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Friday, September 30, 2011

Free at Last!


Freedom!



The more I reflect the more I am convinced how freeing it is not to have to have “a Christian world and life view” as it is understood by the intellectual descendants of Kuyper, Schaeffer, et al. I don’t have to strain to figure out the “distinctly Christian” view of things about which there is no distinctly Christian view. I inhabit the same world of mathematics as does everybody. I hold the same view of economics with others of like instincts and views. I will vote with others who for various reasons prefer one candidate over another, because I share sufficient reasons with them to prefer that candidate. Without liking any plan that’s on the table, and frustrated because no one will lay it all out on the table, I can support particular approaches to providing healthcare because I think it works better. I can care tremendously about these things without having to say that I am serving the cause of Christ and advancing Biblical righteousness.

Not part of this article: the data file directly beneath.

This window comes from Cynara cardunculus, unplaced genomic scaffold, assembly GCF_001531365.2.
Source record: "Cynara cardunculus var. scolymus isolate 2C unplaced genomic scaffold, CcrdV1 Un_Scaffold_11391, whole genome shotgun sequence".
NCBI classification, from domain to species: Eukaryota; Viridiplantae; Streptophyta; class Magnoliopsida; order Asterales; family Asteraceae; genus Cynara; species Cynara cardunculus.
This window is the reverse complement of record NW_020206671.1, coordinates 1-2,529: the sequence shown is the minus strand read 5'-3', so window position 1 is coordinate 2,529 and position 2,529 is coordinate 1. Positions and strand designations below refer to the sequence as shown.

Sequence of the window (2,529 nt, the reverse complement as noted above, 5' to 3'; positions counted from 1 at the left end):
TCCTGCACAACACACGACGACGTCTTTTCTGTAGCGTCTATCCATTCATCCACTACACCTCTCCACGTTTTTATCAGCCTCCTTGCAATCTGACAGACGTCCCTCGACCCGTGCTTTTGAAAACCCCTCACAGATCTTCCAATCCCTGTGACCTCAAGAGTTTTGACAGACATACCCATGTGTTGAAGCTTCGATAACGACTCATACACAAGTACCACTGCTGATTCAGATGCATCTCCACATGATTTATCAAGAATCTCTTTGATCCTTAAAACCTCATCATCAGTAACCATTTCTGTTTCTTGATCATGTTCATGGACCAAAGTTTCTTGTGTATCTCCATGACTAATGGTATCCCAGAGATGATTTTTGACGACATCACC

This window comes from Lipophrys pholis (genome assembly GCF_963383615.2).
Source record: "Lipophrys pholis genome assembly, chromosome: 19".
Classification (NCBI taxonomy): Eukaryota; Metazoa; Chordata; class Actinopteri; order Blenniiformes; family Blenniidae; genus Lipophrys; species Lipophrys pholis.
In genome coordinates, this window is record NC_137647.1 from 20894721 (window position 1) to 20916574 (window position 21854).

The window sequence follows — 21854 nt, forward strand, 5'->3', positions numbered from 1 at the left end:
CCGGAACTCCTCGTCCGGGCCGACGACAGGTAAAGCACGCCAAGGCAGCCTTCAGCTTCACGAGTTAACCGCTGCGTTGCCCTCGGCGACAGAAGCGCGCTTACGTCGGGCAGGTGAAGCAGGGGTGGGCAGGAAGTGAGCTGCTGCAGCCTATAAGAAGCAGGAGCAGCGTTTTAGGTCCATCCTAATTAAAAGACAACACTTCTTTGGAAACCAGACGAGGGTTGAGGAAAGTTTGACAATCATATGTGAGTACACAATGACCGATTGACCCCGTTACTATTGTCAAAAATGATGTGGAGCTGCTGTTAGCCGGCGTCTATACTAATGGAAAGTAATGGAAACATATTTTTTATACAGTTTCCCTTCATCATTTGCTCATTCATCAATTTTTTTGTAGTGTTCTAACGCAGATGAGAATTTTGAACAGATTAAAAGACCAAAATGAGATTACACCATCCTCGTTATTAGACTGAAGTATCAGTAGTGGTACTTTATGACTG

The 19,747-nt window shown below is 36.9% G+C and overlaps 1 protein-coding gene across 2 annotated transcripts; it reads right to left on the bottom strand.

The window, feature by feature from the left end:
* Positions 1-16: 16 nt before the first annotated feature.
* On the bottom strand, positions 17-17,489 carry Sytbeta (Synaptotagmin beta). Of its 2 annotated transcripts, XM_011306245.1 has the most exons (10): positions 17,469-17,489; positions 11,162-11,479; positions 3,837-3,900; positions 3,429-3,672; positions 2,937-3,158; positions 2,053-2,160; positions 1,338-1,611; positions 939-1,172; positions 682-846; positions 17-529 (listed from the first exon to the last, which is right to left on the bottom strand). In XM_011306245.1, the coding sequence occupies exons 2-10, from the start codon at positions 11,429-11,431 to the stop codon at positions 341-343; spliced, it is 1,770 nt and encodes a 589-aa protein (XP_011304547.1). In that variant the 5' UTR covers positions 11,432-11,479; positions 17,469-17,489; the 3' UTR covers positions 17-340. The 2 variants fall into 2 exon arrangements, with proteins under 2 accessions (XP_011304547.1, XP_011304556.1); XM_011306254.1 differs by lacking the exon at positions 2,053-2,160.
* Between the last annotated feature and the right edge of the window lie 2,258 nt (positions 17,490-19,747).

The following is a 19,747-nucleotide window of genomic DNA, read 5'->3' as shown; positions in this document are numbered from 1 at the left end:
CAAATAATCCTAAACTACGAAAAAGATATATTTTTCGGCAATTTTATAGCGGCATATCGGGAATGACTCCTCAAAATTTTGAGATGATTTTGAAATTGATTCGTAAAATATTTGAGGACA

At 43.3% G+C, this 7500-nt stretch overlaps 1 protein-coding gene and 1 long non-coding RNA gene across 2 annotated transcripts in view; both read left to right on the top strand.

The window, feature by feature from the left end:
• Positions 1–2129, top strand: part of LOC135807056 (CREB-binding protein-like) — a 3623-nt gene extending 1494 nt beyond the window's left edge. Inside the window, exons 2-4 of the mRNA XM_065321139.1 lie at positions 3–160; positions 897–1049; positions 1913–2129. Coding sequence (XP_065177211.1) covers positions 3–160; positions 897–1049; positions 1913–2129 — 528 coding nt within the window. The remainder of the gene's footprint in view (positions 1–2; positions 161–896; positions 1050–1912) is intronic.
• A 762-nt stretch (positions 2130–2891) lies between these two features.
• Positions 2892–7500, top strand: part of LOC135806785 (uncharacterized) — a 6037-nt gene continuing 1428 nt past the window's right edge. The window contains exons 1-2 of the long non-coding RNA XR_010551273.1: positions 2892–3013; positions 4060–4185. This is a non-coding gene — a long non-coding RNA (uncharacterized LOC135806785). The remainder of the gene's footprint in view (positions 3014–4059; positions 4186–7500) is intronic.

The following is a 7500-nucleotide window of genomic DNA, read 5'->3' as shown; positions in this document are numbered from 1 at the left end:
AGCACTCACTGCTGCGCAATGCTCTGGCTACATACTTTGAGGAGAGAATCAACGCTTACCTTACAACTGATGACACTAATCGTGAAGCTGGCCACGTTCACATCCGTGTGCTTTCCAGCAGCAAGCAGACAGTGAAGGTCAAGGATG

I don’t have strain to come up with the Biblical view of everything, with the way Christians should think about everything. There are more than enough matters of theology, ethics, polity, and worship about which God speaks in the Bible to occupy my limited mind and my decreasing span of time. There’s more than enough in the ecclesiastical realm for me to care about, to get heartburn about, to tilt at windmills about. I can let go and let God’s providential rule (distinct from Christ’s redemptive rule) take care of the rest. Of course, one of the things I do get worked up about in the realm of the church is when well meaning people keep asking for the endorsement of what they believe are self-evidently righteous views and causes because they have a “Christian world and life view.”